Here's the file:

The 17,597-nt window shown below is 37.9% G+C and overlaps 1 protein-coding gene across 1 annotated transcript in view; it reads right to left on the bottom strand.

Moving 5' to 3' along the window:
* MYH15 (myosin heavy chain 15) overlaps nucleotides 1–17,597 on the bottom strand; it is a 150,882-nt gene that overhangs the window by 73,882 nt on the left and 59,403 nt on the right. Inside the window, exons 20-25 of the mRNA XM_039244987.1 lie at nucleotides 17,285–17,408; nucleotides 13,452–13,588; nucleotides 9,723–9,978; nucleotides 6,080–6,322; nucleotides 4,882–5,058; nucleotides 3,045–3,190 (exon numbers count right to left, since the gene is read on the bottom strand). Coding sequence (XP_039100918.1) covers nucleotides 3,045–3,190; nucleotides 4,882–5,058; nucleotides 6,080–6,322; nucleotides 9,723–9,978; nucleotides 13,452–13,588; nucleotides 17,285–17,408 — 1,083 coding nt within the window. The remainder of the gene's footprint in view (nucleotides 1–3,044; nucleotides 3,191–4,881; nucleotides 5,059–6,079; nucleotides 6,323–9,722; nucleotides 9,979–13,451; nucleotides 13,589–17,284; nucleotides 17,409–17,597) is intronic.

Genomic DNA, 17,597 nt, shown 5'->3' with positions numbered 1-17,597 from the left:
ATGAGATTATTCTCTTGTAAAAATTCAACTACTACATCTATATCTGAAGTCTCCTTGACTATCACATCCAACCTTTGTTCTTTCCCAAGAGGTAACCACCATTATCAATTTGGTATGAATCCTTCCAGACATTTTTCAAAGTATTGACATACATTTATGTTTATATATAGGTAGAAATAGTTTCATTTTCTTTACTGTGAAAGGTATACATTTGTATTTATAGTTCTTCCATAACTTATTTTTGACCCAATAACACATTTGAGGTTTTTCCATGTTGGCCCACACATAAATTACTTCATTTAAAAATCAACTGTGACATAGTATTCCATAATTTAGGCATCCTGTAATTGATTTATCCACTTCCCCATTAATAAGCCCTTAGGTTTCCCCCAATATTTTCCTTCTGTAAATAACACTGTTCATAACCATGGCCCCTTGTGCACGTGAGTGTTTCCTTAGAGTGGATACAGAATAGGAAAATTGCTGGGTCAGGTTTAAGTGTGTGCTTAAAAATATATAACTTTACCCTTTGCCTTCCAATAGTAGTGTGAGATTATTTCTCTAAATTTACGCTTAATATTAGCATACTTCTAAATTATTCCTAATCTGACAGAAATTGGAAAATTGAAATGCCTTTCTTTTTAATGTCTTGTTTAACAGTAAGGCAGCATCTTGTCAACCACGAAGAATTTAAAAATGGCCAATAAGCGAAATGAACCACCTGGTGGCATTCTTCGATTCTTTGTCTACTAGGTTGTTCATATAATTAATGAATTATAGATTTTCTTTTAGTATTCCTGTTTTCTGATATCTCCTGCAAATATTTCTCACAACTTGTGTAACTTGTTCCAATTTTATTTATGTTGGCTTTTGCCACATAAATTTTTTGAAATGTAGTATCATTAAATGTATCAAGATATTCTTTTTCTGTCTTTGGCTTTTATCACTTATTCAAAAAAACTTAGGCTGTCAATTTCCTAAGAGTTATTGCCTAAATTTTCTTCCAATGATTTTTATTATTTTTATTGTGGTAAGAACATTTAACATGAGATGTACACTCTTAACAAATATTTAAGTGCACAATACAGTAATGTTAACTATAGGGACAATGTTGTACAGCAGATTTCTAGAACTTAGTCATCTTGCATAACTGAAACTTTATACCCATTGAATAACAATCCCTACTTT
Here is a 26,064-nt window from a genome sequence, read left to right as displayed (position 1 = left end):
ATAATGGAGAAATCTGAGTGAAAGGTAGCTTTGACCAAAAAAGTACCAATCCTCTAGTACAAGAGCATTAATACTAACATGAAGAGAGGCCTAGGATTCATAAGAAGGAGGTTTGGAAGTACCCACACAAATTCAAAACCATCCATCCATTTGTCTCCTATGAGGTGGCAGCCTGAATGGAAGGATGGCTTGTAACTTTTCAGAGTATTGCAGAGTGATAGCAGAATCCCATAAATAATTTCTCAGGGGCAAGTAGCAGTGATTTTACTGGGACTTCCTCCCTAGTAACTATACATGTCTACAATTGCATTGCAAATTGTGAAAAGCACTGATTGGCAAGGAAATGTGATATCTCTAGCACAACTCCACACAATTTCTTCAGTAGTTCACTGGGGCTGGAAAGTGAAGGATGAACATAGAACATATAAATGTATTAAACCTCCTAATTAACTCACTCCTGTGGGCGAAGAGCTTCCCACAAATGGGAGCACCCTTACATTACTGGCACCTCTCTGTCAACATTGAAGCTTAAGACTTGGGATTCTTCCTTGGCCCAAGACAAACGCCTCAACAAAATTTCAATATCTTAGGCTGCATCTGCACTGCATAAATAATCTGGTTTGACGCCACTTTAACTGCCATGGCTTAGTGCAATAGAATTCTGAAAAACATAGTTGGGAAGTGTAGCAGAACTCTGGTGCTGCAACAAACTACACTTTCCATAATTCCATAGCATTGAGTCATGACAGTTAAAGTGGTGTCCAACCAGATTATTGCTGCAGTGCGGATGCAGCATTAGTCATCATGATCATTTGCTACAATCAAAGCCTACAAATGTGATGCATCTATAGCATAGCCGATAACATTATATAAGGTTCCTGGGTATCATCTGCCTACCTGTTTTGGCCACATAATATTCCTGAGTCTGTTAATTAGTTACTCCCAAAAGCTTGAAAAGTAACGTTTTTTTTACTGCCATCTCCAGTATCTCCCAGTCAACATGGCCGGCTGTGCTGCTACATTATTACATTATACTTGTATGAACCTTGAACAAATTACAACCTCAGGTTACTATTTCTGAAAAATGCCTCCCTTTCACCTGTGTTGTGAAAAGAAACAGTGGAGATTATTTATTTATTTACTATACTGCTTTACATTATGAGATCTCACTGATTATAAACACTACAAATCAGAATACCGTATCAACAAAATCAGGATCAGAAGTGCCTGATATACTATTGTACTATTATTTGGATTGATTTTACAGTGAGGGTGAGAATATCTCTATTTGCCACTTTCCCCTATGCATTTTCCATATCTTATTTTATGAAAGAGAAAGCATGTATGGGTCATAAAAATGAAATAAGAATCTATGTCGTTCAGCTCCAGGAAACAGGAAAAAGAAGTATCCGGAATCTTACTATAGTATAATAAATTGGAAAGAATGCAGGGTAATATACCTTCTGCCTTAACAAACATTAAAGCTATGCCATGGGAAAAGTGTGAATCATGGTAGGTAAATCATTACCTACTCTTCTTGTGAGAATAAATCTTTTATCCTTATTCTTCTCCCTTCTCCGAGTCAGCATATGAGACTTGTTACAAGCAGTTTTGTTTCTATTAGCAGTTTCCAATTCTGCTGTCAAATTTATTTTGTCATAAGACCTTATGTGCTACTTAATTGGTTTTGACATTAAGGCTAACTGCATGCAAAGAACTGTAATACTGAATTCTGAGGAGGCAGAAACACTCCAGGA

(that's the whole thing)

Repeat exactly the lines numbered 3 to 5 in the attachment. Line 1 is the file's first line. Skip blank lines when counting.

* MYH15 (myosin heavy chain 15) overlaps nucleotides 1–17,597 on the bottom strand; it is a 150,882-nt gene that overhangs the window by 73,882 nt on the left and 59,403 nt on the right. Inside the window, exons 20-25 of the mRNA XM_039244987.1 lie at nucleotides 17,285–17,408; nucleotides 13,452–13,588; nucleotides 9,723–9,978; nucleotides 6,080–6,322; nucleotides 4,882–5,058; nucleotides 3,045–3,190 (exon numbers count right to left, since the gene is read on the bottom strand). Coding sequence (XP_039100918.1) covers nucleotides 3,045–3,190; nucleotides 4,882–5,058; nucleotides 6,080–6,322; nucleotides 9,723–9,978; nucleotides 13,452–13,588; nucleotides 17,285–17,408 — 1,083 coding nt within the window. The remainder of the gene's footprint in view (nucleotides 1–3,044; nucleotides 3,191–4,881; nucleotides 5,059–6,079; nucleotides 6,323–9,722; nucleotides 9,979–13,451; nucleotides 13,589–17,284; nucleotides 17,409–17,597) is intronic.

Genomic DNA, 17,597 nt, shown 5'->3' with positions numbered 1-17,597 from the left:
ATGAGATTATTCTCTTGTAAAAATTCAACTACTACATCTATATCTGAAGTCTCCTTGACTATCACATCCAACCTTTGTTCTTTCCCAAGAGGTAACCACCATTATCAATTTGGTATGAATCCTTCCAGACATTTTTCAAAGTATTGACATACATTTATGTTTATATATAGGTAGAAATAGTTTCATTTTCTTTACTGTGAAAGGTATACATTTGTATTTATAGTTCTTCCATAACTTATTTTTGACCCAATAACACATTTGAGGTTTTTCCATGTTGGCCCACACATAAATTACTTCATTTAAAAATCAACTGTGACATAGTATTCCATAATTTAGGCATCCTGTAATTGATTTATCCACTTCCCCATTAATAAGCCCTTAGGTTTCCCCCAATATTTTCCTTCTGTAAATAACACTGTTCATAACCATGGCCCCTTGTGCACGTGAGTGTTTCCTTAGAGTGGATACAGAATAGGAAAATTGCTGGGTCAGGTTTAAGTGTGTGCTTAAAAATATATAACTTTACCCTTTGCCTTCCAATAGTAGTGTGAGATTATTTCTCTAAATTTACGCTTAATATTAGCATACTTCTAAATTATTCCTAATCTGACAGAAATTGGAAAATTGAAATGCCTTTCTTTTTAATGTCTTGTTTAACAGTAAGGCAGCATCTTGTCAACCACGAAGAATTTAAAAATGGCCAATAAGCGAAATGAACCACCTGGTGGCATTCTTCGATTCTTTGTCTACTAGGTTGTTCATATAATTAATGAATTATAGATTTTCTTTTAGTATTCCTGTTTTCTGATATCTCCTGCAAATATTTCTCACAACTTGTGTAACTTGTTCCAATTTTATTTATGTTGGCTTTTGCCACATAAATTTTTTGAAATGTAGTATCATTAAATGTATCAAGATATTCTTTTTCTGTCTTTGGCTTTTATCACTTATTCAAAAAAACTTAGGCTGTCAATTTCCTAAGAGTTATTGCCTAAATTTTCTTCCAATGATTTTTATTATTTTTATTGTGGTAAGAACATTTAACATGAGATGTACACTCTTAACAAATATTTAAGTGCACAATACAGTAATGTTAACTATAGGGACAATGTTGTACAGCAGATTTCTAGAACTTAGTCATCTTGCATAACTGAAACTTTATACCCATTGAATAACAATCCCTACTTT